This is a project that can be completed in an afternoon (or two afternoons if you’re painting). It’s a great way to spruce up a boring dresser. I was inspired to cover my daughter’s dresser after finally completing a quilt for her bed and wanting the furniture to match.
Choose a piece of furniture without any engraved or textured elements. The drawer faces are curved on this piece but a contoured drawer edge would be difficult. Also, choose something with drawers that overhang the front of piece (as opposed to inset drawers).
Gather your supplies: sandpaper, large paintbrush or foam brush, mod podge, scissors and pieces of lightweight fabric large enough to generously cover the drawer faces. I used scraps of vintage sheets for a cheap and cheerful option that matches the vintage sheet quilt on the bed.
Lightly sand your drawer faces. Four-year-old assistant is optional (and not all that helpful) (no idea why this photo is sideways)
**NOTE: if you are working with a lightweight or light background fabric (like a sheet!) and you intend to paint your dresser, paint the drawer faces at this point. I learned from my mistake--the wood grain shows through my fabric and is quite obvious against the white paint.**
Cut rectangles of fabric to the size of your drawer front plus a few extra inches on each side. You’ll trim it later.
Roll a tube of scrap paper and stuff it into the holes from the hardware. You don’t want to fill the hardware holes with glue!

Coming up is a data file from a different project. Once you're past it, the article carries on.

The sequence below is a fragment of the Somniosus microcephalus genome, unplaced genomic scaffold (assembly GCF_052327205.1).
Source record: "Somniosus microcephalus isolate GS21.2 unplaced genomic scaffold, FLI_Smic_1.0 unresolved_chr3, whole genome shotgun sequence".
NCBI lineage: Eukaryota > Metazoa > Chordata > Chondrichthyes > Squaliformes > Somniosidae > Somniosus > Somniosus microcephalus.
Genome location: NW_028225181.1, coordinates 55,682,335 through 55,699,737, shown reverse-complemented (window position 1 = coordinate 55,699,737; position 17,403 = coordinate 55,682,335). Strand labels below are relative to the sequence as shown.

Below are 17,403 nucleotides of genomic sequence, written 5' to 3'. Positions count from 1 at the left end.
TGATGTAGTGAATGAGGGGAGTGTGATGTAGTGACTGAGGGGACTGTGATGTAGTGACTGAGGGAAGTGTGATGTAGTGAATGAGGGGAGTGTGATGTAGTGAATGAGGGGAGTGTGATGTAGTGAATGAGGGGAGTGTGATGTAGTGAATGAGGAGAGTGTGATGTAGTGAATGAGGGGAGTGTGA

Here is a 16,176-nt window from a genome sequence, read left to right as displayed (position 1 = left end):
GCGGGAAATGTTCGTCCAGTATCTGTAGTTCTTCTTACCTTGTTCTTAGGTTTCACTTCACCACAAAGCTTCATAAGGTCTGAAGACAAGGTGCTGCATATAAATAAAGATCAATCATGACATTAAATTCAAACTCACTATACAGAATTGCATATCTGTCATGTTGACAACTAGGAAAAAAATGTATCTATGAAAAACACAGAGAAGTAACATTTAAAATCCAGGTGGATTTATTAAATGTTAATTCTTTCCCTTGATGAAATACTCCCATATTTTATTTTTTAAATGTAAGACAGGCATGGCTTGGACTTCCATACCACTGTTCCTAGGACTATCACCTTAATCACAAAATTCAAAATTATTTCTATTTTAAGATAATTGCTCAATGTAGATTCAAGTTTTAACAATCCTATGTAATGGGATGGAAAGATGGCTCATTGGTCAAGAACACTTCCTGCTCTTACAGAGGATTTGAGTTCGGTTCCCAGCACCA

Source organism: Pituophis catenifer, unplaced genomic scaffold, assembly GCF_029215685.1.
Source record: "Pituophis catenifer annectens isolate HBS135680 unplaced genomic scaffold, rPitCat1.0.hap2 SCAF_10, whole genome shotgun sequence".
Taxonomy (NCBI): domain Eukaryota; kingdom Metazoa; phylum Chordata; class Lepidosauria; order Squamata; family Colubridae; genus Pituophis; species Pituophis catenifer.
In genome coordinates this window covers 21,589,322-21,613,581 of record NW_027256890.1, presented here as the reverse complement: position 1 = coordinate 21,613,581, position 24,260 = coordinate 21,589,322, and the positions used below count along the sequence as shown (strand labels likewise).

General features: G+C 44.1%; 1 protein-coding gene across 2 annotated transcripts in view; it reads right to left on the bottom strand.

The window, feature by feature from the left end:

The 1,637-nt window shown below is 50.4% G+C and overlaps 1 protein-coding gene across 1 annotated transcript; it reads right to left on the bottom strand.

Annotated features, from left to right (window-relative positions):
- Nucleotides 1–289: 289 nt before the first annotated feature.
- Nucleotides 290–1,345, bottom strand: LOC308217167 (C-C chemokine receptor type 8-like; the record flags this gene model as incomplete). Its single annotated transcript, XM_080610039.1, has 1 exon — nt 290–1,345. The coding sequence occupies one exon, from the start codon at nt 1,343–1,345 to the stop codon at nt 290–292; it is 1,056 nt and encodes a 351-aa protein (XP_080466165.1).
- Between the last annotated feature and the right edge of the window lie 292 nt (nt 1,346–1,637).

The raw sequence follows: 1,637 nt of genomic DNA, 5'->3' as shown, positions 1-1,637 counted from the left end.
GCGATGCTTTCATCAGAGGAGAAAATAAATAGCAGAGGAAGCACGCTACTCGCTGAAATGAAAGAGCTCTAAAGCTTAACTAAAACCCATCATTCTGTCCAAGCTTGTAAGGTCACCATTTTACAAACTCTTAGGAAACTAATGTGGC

Brush the entire drawer face with a thin, even coat of mod podge. (pretend those paper plugs are already in the holes in this photo--I was learning as I worked).
Pull the plugs and lay the fabric over the drawer face using your hands to smooth out any bubbles. Do not leave this task to a four year old.
I found that adding another coat of mod podge on top of the fabric led to an unpleasant, rough texture. Therefore left the fabric uncoated which means the dresser will be easy to stain and hard to clean but the fabric feels nice.
Once the front is smooth, trim the fabric so it wraps around and meets the drawer sides without bunching up. Notch the corners to remove bulk.
Spread mod podge on the back edges of the drawers and wrap the fabric around folding the corners to make them look tidy. A binder clip can help hold the fabric in place while the glue dries.
If you’re going to paint, paint the rest of the dresser and the hardware. Allow to dry.
Once the mod podge is dry on the drawers, you’ll be able to feel a dimple at the hole for the hardware. Use something pointy (scissor tip?) to poke through the fabric and replace the hardware.
Enjoy your beautiful new dresser!